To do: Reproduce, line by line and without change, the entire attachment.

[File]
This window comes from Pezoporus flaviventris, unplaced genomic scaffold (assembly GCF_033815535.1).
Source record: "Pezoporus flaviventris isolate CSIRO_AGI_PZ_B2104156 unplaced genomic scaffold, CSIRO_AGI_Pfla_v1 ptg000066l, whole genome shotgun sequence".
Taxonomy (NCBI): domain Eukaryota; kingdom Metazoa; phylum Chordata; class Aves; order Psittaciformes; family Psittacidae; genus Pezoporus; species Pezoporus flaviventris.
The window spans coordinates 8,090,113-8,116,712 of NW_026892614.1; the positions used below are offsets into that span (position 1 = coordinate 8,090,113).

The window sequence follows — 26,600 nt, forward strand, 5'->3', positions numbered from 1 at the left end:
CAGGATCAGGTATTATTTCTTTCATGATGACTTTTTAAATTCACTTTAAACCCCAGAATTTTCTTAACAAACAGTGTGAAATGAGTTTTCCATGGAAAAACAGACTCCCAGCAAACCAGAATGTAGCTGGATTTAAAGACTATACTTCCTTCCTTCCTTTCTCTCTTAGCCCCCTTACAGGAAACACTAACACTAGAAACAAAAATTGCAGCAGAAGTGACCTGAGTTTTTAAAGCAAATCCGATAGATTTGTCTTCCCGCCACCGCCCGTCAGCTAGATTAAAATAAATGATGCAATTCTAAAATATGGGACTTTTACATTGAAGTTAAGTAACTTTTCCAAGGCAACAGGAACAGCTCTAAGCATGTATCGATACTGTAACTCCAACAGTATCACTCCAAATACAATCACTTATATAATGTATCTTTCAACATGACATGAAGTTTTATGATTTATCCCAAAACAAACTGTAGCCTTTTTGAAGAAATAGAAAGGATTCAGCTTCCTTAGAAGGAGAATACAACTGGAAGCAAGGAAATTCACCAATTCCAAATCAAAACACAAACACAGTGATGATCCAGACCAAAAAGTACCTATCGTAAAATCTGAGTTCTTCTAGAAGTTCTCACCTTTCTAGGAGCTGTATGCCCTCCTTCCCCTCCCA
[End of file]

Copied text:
This window comes from Pezoporus flaviventris, unplaced genomic scaffold (assembly GCF_033815535.1).
Source record: "Pezoporus flaviventris isolate CSIRO_AGI_PZ_B2104156 unplaced genomic scaffold, CSIRO_AGI_Pfla_v1 ptg000066l, whole genome shotgun sequence".
Taxonomy (NCBI): domain Eukaryota; kingdom Metazoa; phylum Chordata; class Aves; order Psittaciformes; family Psittacidae; genus Pezoporus; species Pezoporus flaviventris.
The window spans coordinates 8,090,113-8,116,712 of NW_026892614.1; the positions used below are offsets into that span (position 1 = coordinate 8,090,113).

The window sequence follows — 26,600 nt, forward strand, 5'->3', positions numbered from 1 at the left end:
CAGGATCAGGTATTATTTCTTTCATGATGACTTTTTAAATTCACTTTAAACCCCAGAATTTTCTTAACAAACAGTGTGAAATGAGTTTTCCATGGAAAAACAGACTCCCAGCAAACCAGAATGTAGCTGGATTTAAAGACTATACTTCCTTCCTTCCTTTCTCTCTTAGCCCCCTTACAGGAAACACTAACACTAGAAACAAAAATTGCAGCAGAAGTGACCTGAGTTTTTAAAGCAAATCCGATAGATTTGTCTTCCCGCCACCGCCCGTCAGCTAGATTAAAATAAATGATGCAATTCTAAAATATGGGACTTTTACATTGAAGTTAAGTAACTTTTCCAAGGCAACAGGAACAGCTCTAAGCATGTATCGATACTGTAACTCCAACAGTATCACTCCAAATACAATCACTTATATAATGTATCTTTCAACATGACATGAAGTTTTATGATTTATCCCAAAACAAACTGTAGCCTTTTTGAAGAAATAGAAAGGATTCAGCTTCCTTAGAAGGAGAATACAACTGGAAGCAAGGAAATTCACCAATTCCAAATCAAAACACAAACACAGTGATGATCCAGACCAAAAAGTACCTATCGTAAAATCTGAGTTCTTCTAGAAGTTCTCACCTTTCTAGGAGCTGTATGCCCTCCTTCCCCTCCCA